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Saturday, March 21, 2020

An Evening Meditation (Poem for World Poetry)

Evening Meditation (Sun Holds Moon)

In the day observe your distance, keep apart,
but swaddle life as a precious child, and nature
as kindred, the solitary tree, a long-lost friend.

Now more than ever the earth is your home,
its sure ground the centre of your being,
its heart within your heart, footfall beating

a steady path along the rhythm of breath.
Gather armfuls of flowers to make bouquets
of the coming months, April and May.

Observe the silence of the half-light of dawn,
the twilight of evening and listen, to chirping birds,
the trilled echoes of memory barely vibrating

on the surface of the mind, calm water,
the reservoir of the self to be drawn upon,
a renewable, replenished well, an ocean.

Drink deeply from its star-filled source
brim-full of knowledge, heed the spirit’s whispering
of the inward opening door,

the realm within realm, gaze once more
on a cosmic tenderness, magnificence, beauty,
hold court with true love, a conscious union.

Orla Fay

Sunday, March 15, 2020

Pluto's Hidden Stars

I'm back to you today blog for a wee check-in. Trim Poetry Festival was cancelled due to the pandemic. Well done to Patrick Lodge who won the poetry competition and to Maeve McKenna and Matt Hohner who were joint runners-up. Patrick's poem can be read here. Boyne Berries 27 has also been released and can be purchased via PayPal here.

I was delighted to have my debut poetry collection accepted by Jessie Lendennie of Salmon Poetry. It will be published in spring 2023. This is something I've been working towards for a long time.

Recently I had a poem published in Tales from the Forest, issue 11, Lore. I have poems forthcoming in Crannóg 52, Impossible Archetype and The Lake at the end of the month and early April. More news to follow of a possible reading in the summer and other things.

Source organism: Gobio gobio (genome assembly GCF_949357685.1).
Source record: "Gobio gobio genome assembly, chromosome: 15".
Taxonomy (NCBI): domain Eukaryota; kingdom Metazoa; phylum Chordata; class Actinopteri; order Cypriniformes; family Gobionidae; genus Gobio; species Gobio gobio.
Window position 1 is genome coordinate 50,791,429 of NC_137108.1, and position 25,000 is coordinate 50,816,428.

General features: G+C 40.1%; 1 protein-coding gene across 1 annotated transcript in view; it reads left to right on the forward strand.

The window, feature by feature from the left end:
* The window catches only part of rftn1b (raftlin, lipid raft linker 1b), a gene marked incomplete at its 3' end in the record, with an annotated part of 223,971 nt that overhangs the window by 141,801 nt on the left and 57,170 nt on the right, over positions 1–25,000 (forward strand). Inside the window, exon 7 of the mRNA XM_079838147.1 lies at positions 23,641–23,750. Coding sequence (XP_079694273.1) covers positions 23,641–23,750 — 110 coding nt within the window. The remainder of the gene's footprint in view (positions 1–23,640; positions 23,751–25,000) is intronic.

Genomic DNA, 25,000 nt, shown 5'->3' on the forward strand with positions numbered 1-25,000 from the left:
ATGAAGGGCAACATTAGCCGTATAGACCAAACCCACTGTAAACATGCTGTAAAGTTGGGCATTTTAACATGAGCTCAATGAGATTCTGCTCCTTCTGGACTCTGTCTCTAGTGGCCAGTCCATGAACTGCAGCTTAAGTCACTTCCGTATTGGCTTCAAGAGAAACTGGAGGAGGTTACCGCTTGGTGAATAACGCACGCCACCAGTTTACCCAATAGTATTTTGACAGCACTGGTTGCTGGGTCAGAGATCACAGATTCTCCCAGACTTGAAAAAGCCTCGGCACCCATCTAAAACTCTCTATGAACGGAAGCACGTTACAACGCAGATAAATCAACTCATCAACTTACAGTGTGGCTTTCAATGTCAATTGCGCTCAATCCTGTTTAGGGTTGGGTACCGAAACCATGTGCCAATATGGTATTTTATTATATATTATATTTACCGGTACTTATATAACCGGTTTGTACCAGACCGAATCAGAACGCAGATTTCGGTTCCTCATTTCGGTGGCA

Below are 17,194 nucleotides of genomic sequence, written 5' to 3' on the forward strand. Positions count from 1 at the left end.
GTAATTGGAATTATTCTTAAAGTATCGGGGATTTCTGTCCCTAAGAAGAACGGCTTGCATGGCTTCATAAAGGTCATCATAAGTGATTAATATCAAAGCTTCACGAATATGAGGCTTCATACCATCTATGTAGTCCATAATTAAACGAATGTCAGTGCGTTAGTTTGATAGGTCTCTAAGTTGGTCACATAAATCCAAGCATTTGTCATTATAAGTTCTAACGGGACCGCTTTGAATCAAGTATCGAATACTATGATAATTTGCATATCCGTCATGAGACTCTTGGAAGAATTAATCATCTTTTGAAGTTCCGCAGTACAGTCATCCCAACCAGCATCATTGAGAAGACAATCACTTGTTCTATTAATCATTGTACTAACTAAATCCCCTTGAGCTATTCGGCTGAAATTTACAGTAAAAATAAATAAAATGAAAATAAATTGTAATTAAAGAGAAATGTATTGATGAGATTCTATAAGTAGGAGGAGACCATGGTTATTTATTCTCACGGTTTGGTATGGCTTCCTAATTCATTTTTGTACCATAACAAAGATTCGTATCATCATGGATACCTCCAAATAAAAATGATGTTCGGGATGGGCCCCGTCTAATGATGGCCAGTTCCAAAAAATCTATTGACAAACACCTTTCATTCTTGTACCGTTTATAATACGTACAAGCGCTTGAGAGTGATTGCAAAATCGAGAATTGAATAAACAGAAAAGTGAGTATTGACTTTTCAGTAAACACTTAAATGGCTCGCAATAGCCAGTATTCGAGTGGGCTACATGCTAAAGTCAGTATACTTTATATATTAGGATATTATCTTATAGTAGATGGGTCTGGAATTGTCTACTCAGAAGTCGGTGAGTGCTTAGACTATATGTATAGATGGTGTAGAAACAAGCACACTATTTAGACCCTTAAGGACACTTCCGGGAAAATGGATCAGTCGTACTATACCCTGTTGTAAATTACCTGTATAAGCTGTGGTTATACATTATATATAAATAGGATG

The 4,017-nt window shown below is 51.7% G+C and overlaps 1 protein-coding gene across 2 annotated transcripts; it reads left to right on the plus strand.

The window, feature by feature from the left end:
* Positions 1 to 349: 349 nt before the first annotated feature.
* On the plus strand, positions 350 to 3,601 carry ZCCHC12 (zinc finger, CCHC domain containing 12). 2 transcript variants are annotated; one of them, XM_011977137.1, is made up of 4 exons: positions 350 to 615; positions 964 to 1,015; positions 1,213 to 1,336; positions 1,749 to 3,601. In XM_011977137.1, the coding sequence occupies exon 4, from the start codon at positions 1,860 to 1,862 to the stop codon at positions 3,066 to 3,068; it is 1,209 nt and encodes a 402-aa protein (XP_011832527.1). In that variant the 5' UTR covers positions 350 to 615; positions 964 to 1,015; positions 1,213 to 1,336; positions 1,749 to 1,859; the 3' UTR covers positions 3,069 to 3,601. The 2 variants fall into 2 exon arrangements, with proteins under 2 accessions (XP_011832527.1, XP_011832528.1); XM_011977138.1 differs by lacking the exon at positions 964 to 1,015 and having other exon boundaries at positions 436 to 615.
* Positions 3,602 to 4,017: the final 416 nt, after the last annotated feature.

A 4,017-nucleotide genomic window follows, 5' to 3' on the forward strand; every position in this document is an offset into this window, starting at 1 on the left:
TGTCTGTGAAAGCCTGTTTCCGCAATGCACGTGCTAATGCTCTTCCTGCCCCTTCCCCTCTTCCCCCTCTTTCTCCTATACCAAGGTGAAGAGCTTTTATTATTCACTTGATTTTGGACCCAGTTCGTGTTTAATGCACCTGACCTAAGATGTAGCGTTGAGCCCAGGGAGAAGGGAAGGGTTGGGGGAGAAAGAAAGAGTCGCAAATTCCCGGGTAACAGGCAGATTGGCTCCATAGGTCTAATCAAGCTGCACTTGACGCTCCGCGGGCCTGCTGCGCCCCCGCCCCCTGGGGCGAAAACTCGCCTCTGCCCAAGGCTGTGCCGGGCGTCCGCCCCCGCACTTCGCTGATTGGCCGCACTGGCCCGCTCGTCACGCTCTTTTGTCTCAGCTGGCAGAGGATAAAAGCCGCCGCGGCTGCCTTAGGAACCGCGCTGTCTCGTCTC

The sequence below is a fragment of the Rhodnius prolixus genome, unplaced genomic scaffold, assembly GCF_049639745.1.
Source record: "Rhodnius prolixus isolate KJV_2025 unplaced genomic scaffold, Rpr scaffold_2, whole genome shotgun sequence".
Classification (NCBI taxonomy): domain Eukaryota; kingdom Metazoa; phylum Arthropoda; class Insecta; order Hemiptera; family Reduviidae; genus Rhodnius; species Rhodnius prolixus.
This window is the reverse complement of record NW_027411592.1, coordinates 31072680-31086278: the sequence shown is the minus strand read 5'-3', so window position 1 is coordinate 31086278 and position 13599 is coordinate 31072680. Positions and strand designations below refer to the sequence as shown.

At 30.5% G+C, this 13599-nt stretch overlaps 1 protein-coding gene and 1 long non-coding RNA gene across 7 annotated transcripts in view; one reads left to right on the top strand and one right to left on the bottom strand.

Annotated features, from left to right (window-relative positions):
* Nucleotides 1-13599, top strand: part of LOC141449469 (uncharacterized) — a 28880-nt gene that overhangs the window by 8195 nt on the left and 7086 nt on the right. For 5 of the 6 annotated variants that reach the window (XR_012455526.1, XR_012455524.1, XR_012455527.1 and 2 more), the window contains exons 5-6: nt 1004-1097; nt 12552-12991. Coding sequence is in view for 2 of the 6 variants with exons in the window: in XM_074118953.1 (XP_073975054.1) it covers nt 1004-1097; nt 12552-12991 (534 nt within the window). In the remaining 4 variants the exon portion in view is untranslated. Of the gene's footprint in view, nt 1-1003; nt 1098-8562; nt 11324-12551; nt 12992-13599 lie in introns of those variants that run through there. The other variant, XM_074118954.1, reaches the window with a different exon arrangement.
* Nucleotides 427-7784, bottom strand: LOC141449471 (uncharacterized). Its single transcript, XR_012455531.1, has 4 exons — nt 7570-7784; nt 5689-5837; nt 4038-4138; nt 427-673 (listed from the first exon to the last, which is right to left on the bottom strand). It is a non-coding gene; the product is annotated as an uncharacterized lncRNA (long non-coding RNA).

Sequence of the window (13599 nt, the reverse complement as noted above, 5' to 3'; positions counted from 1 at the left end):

Yesterday I admired the buds growing on the trees, the daffodils and the first of the primroses. I've included a very old poem below in honour of the daffodils. I'm always struck by how luminous they can seem in the twilight, or the early morning light. Their trumpets really do herald the end of wintertime, the beginning of spring. The photo is my own, just taken in the garden.

Pluto’s Hidden Stars

All is silent
in the countryside
in anticipation,
where a watching child
holds her breath.
Alone in the frosted night
his mindset is fogged and closing.
Between the villages
cars travel, their headlights
search through thick air.
Wipers swish moisture.
Behind trees there is a bogeyman.
Dogs bark.
Pluto has taken all the stars
and hidden the moon
in the loneliness of falling to sleep.
In the morning ridden away
my cold dawn wakes.
In his trail a scattering
of daffodil heads;
unfound hidden stars.

Orla Fay

Saturday, February 22, 2020

Boyne Berries 27

Cover design by Rory O'Sullivan

Boyne Berries 27 will be launched on Friday, 13th March at 7.30 pm by Pat Dunne as part of Trim Poetry Festival. Pat Dunne was born in Trim, Co. Meath and is an internationally successful crime writer. Dunne studied English and Philosophy at UCD and worked as Press Officer for Bord na gCapall before joining RTÉ Radio where he produced the station’s flagship Gerry Ryan Show. He retired in 2004 to become a full-time writer. Meath’s history and heritage feature prominently in his archaeological thrillers. Dunne is also a regular contributor to Sunday Miscellany on RTÉ Radio 1 and lives in Celbridge, Co. Kildare, with his wife Theckla. 

This issue contains the work of the ten poets shortlisted for Trim Poetry Competition 2020 and 42 other pieces of work. Those included are:

Kate Ennals Liam McNevin Arthur Broomfield Eamon Cooke Dan A. Cardoza Seán Kennedy Peter Goulding Felicia McCarthy Polly Richardson Mark Ward Stephen de Búrca Kevin Graham Peter Adair Lorraine Carey Angela Kirwan Michael Farry Justin Aylward Anne Crinion Glenn Hubbard Richard W. Halperin Sinéad MacDevitt Carolyne Van Der Meer Honor Duff Diarmuid Fitzgerald Marc Gijsemans K.S. Moore L.R. Harvey Eugene Platt Elizabeth McGeown Róisín Bugler Niamh Twomey Maria Isakova Bennett Gerard Smyth Rory Duffy Linda Ibbotson Conor Kelly Orla Fay Frances Browne Matt Hohner Catherine Conlon John D. Kelly David Butler Martin Sykes Marian Brannigan Patrick Lodge Karen O’Connor Maeve McKenna Steve Wade Claire Hennessy John Conroy Jenny Andersson Anne Callan